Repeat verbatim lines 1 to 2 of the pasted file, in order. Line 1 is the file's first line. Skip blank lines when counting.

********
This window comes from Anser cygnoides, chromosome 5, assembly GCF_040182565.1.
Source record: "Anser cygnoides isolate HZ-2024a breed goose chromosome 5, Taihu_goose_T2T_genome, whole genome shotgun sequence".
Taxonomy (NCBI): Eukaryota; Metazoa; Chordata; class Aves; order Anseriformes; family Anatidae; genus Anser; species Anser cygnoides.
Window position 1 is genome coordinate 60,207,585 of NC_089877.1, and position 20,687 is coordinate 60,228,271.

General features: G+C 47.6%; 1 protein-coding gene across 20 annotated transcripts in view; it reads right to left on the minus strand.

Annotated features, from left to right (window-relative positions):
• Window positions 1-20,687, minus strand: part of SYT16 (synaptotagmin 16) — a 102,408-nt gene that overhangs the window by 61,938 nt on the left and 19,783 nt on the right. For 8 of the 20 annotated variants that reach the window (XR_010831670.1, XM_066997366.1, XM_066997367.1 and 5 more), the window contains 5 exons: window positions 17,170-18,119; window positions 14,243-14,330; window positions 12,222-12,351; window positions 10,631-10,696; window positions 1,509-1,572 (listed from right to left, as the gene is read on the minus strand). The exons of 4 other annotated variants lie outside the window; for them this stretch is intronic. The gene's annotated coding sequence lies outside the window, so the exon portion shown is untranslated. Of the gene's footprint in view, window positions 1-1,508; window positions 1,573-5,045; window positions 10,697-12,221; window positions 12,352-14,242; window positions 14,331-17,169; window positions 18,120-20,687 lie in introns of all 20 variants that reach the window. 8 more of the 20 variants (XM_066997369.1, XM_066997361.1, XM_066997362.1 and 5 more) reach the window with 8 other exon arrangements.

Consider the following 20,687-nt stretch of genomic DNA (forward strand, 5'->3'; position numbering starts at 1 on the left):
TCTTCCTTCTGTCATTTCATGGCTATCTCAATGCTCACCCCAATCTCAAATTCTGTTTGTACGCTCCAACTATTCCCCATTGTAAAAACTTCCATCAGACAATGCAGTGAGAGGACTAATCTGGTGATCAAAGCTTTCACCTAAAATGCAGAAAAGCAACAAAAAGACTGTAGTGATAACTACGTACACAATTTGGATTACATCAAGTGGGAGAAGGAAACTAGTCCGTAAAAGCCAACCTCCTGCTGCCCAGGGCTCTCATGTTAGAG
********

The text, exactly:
This window comes from Anser cygnoides, chromosome 5, assembly GCF_040182565.1.
Source record: "Anser cygnoides isolate HZ-2024a breed goose chromosome 5, Taihu_goose_T2T_genome, whole genome shotgun sequence".